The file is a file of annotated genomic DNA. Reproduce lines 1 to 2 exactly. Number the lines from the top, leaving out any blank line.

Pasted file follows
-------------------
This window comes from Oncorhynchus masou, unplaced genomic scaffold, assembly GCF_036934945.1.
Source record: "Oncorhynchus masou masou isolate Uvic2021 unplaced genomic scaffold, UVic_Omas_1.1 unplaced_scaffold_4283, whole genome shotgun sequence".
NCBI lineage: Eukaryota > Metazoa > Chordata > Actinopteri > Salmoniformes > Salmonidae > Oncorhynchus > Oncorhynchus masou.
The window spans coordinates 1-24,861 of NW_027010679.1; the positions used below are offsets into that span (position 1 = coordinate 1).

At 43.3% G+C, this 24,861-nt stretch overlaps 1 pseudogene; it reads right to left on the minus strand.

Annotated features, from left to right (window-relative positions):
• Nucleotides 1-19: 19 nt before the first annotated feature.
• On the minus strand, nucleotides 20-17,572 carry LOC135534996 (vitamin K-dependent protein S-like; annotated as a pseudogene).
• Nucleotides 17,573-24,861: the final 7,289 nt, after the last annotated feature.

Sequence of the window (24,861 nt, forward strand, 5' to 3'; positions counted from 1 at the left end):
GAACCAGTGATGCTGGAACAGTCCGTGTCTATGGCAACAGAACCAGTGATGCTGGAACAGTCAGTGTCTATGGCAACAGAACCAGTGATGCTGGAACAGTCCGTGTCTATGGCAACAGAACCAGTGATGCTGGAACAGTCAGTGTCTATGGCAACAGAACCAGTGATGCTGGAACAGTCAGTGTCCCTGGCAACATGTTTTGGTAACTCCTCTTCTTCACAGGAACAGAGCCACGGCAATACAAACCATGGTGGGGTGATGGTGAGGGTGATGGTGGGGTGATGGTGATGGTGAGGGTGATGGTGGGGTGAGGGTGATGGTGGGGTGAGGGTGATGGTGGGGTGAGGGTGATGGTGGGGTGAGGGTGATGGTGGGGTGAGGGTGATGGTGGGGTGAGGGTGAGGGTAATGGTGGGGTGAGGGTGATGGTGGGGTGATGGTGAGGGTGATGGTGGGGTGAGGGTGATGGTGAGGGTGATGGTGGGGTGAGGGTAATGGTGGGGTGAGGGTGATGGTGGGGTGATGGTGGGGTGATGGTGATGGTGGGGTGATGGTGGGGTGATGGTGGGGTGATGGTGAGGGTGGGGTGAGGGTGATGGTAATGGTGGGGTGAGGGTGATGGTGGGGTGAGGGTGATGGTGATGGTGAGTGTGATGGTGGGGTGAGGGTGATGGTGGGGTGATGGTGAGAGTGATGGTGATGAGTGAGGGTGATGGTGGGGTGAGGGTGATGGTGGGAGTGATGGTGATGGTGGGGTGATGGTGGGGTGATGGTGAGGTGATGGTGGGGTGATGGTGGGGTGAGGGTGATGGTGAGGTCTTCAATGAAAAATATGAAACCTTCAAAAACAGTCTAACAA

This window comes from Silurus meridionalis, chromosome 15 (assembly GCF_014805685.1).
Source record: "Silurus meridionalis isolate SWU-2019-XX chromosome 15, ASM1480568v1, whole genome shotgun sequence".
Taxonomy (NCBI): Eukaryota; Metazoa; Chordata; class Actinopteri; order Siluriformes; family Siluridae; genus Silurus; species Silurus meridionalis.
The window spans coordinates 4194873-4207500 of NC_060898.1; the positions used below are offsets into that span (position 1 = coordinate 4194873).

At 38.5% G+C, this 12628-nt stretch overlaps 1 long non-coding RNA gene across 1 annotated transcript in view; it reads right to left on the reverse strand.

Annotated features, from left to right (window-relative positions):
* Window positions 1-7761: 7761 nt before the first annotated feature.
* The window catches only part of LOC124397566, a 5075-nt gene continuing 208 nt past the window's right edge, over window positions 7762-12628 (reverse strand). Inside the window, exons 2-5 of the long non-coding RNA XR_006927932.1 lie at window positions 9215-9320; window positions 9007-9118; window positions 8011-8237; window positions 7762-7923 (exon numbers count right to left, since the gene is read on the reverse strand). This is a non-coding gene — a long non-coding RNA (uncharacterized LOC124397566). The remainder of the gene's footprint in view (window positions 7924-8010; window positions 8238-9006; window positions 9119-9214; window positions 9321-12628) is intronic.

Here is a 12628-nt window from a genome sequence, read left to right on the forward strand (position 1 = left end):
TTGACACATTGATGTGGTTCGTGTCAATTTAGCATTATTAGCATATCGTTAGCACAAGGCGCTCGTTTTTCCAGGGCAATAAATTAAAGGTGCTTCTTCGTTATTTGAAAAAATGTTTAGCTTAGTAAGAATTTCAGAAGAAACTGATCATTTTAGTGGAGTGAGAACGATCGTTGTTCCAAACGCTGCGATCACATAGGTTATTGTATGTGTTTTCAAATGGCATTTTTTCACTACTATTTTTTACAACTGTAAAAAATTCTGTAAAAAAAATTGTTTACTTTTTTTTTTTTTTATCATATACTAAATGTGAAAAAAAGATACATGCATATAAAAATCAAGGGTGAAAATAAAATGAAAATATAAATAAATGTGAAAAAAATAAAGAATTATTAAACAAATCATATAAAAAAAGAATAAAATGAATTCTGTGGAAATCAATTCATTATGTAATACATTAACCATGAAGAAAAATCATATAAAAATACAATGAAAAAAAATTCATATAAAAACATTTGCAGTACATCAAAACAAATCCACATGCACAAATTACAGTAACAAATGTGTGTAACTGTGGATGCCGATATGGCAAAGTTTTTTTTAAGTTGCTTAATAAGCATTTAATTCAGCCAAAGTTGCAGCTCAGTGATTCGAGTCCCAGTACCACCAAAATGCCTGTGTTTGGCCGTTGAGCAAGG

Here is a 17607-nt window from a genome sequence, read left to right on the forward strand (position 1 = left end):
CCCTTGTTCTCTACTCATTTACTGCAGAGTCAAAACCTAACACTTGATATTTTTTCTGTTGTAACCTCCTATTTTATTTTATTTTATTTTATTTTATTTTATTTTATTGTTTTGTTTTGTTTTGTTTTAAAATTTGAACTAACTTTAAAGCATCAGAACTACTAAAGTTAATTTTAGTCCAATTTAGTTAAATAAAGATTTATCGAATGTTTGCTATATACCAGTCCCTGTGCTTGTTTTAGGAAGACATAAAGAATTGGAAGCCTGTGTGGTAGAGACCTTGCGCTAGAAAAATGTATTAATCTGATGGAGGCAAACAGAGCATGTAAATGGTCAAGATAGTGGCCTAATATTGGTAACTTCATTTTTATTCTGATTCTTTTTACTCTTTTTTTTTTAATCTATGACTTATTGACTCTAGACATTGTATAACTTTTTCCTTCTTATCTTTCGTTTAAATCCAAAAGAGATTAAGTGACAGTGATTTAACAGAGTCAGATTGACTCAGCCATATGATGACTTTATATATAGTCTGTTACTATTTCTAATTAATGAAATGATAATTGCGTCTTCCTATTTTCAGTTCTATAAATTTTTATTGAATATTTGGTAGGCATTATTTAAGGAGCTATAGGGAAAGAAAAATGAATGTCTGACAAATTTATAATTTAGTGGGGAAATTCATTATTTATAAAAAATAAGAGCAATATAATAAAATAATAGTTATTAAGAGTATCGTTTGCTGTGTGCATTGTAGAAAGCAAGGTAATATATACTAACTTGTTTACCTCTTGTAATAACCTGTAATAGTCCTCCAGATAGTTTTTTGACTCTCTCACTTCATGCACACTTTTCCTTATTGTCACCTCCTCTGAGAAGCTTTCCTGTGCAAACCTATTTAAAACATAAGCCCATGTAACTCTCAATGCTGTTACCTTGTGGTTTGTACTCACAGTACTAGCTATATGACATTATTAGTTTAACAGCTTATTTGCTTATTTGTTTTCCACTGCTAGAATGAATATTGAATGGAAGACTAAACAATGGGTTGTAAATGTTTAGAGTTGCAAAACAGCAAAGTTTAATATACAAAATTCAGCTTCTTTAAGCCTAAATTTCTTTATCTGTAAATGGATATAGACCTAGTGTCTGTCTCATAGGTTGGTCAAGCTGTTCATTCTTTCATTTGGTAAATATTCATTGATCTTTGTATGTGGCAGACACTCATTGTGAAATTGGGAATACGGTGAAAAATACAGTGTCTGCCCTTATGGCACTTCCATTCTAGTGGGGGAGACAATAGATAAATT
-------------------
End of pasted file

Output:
This window comes from Oncorhynchus masou, unplaced genomic scaffold, assembly GCF_036934945.1.
Source record: "Oncorhynchus masou masou isolate Uvic2021 unplaced genomic scaffold, UVic_Omas_1.1 unplaced_scaffold_4283, whole genome shotgun sequence".